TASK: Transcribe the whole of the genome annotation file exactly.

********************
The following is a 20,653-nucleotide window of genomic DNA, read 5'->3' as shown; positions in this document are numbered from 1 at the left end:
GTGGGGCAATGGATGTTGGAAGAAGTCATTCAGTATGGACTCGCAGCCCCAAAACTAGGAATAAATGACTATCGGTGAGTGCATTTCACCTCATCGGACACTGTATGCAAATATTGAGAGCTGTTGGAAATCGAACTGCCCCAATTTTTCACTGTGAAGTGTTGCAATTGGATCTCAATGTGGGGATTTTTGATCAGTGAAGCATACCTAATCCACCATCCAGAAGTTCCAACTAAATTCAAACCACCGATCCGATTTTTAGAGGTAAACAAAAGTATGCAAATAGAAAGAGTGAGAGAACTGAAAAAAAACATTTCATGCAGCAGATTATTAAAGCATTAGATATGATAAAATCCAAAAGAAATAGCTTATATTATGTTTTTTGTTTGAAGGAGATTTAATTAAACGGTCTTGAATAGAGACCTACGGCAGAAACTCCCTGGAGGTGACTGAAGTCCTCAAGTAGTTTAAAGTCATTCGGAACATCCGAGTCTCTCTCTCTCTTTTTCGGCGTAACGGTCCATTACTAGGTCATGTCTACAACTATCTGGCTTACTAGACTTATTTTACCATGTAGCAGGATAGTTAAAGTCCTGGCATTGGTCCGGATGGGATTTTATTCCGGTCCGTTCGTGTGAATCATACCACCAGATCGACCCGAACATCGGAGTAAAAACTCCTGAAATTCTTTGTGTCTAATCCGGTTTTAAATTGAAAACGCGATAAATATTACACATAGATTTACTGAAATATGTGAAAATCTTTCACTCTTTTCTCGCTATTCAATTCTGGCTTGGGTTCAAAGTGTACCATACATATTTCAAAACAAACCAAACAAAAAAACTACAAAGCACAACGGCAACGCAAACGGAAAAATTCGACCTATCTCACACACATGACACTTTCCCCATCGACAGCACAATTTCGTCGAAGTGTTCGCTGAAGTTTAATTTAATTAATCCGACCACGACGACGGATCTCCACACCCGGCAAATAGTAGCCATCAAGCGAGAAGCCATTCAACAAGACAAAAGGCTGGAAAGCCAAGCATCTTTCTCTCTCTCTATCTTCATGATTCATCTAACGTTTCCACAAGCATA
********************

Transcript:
The following is a 20,653-nucleotide window of genomic DNA, read 5'->3' as shown; positions in this document are numbered from 1 at the left end:
GTGGGGCAATGGATGTTGGAAGAAGTCATTCAGTATGGACTCGCAGCCCCAAAACTAGGAATAAATGACTATCGGTGAGTGCATTTCACCTCATCGGACACTGTATGCAAATATTGAGAGCTGTTGGAAATCGAACTGCCCCAATTTTTCACTGTGAAGTGTTGCAATTGGATCTCAATGTGGGGATTTTTGATCAGTGAAGCATACCTAATCCACCATCCAGAAGTTCCAACTAAATTCAAACCACCGATCCGATTTTTAGAGGTAAACAAAAGTATGCAAATAGAAAGAGTGAGAGAACTGAAAAAAAACATTTCATGCAGCAGATTATTAAAGCATTAGATATGATAAAATCCAAAAGAAATAGCTTATATTATGTTTTTTGTTTGAAGGAGATTTAATTAAACGGTCTTGAATAGAGACCTACGGCAGAAACTCCCTGGAGGTGACTGAAGTCCTCAAGTAGTTTAAAGTCATTCGGAACATCCGAGTCTCTCTCTCTCTTTTTCGGCGTAACGGTCCATTACTAGGTCATGTCTACAACTATCTGGCTTACTAGACTTATTTTACCATGTAGCAGGATAGTTAAAGTCCTGGCATTGGTCCGGATGGGATTTTATTCCGGTCCGTTCGTGTGAATCATACCACCAGATCGACCCGAACATCGGAGTAAAAACTCCTGAAATTCTTTGTGTCTAATCCGGTTTTAAATTGAAAACGCGATAAATATTACACATAGATTTACTGAAATATGTGAAAATCTTTCACTCTTTTCTCGCTATTCAATTCTGGCTTGGGTTCAAAGTGTACCATACATATTTCAAAACAAACCAAACAAAAAAACTACAAAGCACAACGGCAACGCAAACGGAAAAATTCGACCTATCTCACACACATGACACTTTCCCCATCGACAGCACAATTTCGTCGAAGTGTTCGCTGAAGTTTAATTTAATTAATCCGACCACGACGACGGATCTCCACACCCGGCAAATAGTAGCCATCAAGCGAGAAGCCATTCAACAAGACAAAAGGCTGGAAAGCCAAGCATCTTTCTCTCTCTCTATCTTCATGATTCATCTAACGTTTCCACAAGCATA